Here Brutus illustrates his love Rome, “not that I loved Caesar less, but I loved Rome more” (citation). Brutus explains to the crowd that he did love Caesar, but he loved Rome more and he had slain Caesar because he thought it would be for the better of Rome. Not only did these men use much emotion and logic in their eulogies, but they also use ethnical reasoning
Even though the people where on his side until Antony gave his speech, they eventually got a different and more truthful side. “Romans, countrymen, and lovers, hear me for my cause, and be silent, that you may hear. Believe me for mine honor, and have respect to mine honor, that you may believe,” (3, 2, 13-16). Even though Brutus says he was loyal to Caesar he got his mind changed and convinced into stabbing Caesar. He may have changed the minds to the people for a short amount of time but then they got to hear the truth about it and revolted on Brutus and his
Believe me for mine honor, and have respect to mine honor that you may believe.” (126). Brutus appeals to the audience with his honor, and calls them fellow romans and dear friends. By asking the people to believe him for his honor, he lays down his credibility of being an honorable person. He knows that the people know that he is honorable. Because of this, the audience believes that he killed the ambitious Caesar because he cares and loves the people of Rome.
1. ll. 24,26).” Marcus Brutus knows that if Caesar has all of this power he will turn his back on his loyal Roman subjects. After persuasion and justification Brutus decides to do one of the greatest sins known to man and assassinate the man he has been close to for years. Brutus did all of this and never backed down just for his honor and the protection of the Roman citizens. In the end though all this did was wear down his conscience and made him desire death for his crime.
Antony then said that he did that in friendship and loved them all. But he wanted to know why they killed Caesar and why he was dangerous. Brutus told him that if he wasn’t dangerous they wouldn’t of killed him and that he would approve of their reason. Antony told Brutus that he wanted to speak at Caesar’s funeral and of course Brutus, trusting Antony and not thinking he would do anything to get the people on Caesar’s side, let him speak on Caesar’s behalf. Brutus told Antony to get Caesar’s body ready for the funeral and all of the men left the room except for Antony.
Brutus assumes that they would be slaves if Caesar became king and he logically explains what went through his head. He says that he had to make the logically decision of killing Caesar and becoming free men, or staying quiet and die as slaves. The crowd praised Brutus because he wanted better for the people of Rome not for his selfish needs. After he expresses pathos by trying to get the pity of the crowd. He wanted to let the crowd know that he loved Caesar, but he simply loved Rome much more, “Just as I killed my best friend for the good of Rome, so will I kill myself when my country requires my death.” (3,2 pg.129).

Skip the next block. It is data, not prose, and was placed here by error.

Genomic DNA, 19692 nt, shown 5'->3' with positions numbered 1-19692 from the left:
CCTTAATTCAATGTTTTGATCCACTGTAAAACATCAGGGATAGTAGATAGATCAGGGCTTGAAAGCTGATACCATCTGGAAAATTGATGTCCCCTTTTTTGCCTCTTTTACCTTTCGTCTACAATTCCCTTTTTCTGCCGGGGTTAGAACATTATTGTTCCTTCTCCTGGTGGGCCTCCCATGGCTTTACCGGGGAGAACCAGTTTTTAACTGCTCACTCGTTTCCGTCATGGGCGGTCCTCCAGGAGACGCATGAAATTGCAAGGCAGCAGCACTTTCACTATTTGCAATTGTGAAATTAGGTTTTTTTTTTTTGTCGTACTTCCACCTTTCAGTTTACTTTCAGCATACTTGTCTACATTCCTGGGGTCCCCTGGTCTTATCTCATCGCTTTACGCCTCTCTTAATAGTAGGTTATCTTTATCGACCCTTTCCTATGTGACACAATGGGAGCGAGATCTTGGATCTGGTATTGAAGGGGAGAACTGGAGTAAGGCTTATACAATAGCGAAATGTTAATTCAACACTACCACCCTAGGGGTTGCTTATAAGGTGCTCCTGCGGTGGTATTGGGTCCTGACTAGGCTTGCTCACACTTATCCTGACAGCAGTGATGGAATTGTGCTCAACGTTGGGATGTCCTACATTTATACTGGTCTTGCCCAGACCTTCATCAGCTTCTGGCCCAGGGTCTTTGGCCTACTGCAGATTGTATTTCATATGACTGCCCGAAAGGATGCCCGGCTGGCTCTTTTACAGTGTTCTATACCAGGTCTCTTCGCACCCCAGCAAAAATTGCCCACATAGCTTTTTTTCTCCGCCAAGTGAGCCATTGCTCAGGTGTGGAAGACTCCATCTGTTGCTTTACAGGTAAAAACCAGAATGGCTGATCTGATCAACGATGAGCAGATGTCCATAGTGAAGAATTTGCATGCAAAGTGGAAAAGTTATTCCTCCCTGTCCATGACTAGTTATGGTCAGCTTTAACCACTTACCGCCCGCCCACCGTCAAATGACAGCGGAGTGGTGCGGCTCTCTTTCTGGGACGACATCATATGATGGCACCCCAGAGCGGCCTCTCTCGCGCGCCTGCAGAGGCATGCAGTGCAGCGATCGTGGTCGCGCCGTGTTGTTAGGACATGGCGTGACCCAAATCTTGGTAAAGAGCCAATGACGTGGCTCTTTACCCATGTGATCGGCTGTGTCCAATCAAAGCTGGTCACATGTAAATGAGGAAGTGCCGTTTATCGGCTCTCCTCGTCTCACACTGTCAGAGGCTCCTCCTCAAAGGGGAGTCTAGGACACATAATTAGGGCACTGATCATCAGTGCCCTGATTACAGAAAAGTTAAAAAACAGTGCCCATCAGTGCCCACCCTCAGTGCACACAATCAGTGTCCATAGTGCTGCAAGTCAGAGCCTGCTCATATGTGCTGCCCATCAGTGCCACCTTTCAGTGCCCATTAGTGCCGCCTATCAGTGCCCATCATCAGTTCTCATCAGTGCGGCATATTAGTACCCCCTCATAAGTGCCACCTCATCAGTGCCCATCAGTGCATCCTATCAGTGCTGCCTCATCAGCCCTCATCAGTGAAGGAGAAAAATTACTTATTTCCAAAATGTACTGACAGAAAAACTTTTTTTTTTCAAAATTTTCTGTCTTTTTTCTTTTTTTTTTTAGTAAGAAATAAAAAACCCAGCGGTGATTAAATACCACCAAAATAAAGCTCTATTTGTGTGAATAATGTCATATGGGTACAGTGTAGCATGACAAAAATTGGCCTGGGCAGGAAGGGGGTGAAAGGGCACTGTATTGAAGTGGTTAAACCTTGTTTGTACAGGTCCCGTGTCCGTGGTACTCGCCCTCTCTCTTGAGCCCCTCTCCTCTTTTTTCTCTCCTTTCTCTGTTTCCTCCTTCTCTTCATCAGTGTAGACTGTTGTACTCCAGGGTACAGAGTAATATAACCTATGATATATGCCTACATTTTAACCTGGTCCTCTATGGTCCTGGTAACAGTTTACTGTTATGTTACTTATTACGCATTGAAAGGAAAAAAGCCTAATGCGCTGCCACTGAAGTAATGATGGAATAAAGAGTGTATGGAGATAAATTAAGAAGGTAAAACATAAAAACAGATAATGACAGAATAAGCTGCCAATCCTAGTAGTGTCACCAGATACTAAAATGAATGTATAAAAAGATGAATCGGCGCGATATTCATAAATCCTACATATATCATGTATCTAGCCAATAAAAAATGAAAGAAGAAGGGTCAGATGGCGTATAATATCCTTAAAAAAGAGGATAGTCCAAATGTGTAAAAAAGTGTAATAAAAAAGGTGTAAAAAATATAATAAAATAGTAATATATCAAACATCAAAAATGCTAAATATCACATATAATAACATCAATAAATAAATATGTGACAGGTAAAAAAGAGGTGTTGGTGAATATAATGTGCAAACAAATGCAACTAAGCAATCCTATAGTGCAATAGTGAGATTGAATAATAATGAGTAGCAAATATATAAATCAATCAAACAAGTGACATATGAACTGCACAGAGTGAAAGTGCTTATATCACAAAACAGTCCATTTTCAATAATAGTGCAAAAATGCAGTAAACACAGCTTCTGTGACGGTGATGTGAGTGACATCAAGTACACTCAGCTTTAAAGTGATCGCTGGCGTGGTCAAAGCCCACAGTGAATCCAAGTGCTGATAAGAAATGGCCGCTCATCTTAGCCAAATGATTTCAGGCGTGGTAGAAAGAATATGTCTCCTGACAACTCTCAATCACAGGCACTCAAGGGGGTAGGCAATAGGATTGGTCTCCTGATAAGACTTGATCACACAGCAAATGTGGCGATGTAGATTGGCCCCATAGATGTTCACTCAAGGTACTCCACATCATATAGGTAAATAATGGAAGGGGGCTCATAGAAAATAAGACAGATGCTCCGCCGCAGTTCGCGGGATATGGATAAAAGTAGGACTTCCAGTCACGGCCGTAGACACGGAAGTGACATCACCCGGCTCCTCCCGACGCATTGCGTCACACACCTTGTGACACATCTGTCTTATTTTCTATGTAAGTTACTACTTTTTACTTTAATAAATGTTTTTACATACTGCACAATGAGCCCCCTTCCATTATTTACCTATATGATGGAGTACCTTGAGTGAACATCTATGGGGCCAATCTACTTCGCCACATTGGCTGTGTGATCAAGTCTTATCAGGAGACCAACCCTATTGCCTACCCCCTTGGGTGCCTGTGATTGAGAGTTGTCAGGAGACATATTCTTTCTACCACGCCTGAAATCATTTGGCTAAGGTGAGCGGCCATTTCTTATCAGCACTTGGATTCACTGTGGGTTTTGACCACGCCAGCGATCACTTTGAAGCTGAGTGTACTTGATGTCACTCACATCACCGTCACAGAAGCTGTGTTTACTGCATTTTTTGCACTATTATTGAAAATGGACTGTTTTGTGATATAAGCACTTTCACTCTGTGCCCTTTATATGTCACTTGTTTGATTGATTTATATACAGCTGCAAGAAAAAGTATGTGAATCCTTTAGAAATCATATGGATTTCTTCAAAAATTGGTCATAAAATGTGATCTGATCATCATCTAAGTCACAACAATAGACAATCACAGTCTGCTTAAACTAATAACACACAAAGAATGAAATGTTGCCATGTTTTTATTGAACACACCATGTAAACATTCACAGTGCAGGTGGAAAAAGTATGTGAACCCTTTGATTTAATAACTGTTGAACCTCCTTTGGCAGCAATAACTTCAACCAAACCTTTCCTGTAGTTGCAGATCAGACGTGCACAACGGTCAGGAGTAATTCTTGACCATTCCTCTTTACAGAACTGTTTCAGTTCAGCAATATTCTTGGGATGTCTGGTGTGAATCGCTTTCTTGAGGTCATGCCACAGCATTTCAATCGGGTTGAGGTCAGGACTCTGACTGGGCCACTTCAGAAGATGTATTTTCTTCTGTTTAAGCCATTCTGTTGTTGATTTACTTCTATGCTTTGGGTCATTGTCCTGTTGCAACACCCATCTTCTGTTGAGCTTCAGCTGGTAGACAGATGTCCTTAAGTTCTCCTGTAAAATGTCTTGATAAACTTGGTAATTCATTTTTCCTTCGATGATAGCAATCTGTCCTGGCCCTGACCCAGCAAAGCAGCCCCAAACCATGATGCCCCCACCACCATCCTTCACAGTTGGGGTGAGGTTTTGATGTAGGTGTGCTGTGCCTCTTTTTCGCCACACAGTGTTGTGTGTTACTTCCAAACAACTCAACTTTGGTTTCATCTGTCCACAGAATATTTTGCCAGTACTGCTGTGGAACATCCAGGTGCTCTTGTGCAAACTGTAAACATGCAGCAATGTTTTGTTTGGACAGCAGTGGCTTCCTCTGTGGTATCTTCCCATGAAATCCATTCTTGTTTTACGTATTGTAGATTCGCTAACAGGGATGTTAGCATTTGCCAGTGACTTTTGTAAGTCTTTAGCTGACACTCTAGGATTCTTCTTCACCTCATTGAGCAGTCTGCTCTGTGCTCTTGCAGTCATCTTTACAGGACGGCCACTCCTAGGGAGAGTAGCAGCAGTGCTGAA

Rhetorical Strategies in Julius Caesar In Julius Caesar, Antony and Brutus deliver two speeches, both of which are driven by three rhetorical devices; ethos, logos and pathos. Though both were able to use the rhetorical strategies effectively, Antony’s speech ended up above both. Antony and Brutus, Begin with establishing their credibility first. Brutus breaks into ethos by talking about his honor, he tells the plebeians to keep his honor in mind. He also lets everyone know that Caesar was “ambitious” and he had to “slew” him because of it.
Antony. They call him the "middle man" between Brutus and Caesar, but not anymore! Antony chooses aside, and not just any side, he chooses the side of Caesar. Antony uses rhetorical devices such as red herring and assertion to get his point across with an appeal of Pathos and Ethos. The devices work together to convince the crowd that Caesar being the better and more legitimate ruler, has previously connected with the Romans in a proffessional ethical way as well as connecting with them an emotional way.
This is deliberately aimed at showing the public his honour and that he will do anything for Rome “I loved Caesar but I love Rome more” the use of the emotive language and the repetition of love further highlight this. While Brutus tries to convince through reason Antony directly aims for the heart. Throughout his speech the use of Platos and Reductio is evident this is aimed at emphasising to the people their love of Caesar and through this show them the wrongful nature of his assignation. In his opening line of “Friends, romans and countrymen” the use of placing friends as the first word evidently show that Antony is using the emotive language of friends to emphasis the emotional aspects of the assassination. Showing Caesar as just not a leader but as “my dear and close friend” reinforces the mortal qualities of Caesar and stark
Caesar thinks Cassius is a good man and that he will not cause any trouble. This shows betrayal because later in the play Cassius fulfills his plans to murder Caesar. Another example of betrayal in the play Julius Caesar would be when Marcus Brutus decides to join Cassius. Marcus Brutus is a loyal Roman and a very good friend of Caesar. He believes that for the good of Rome Caesar must die.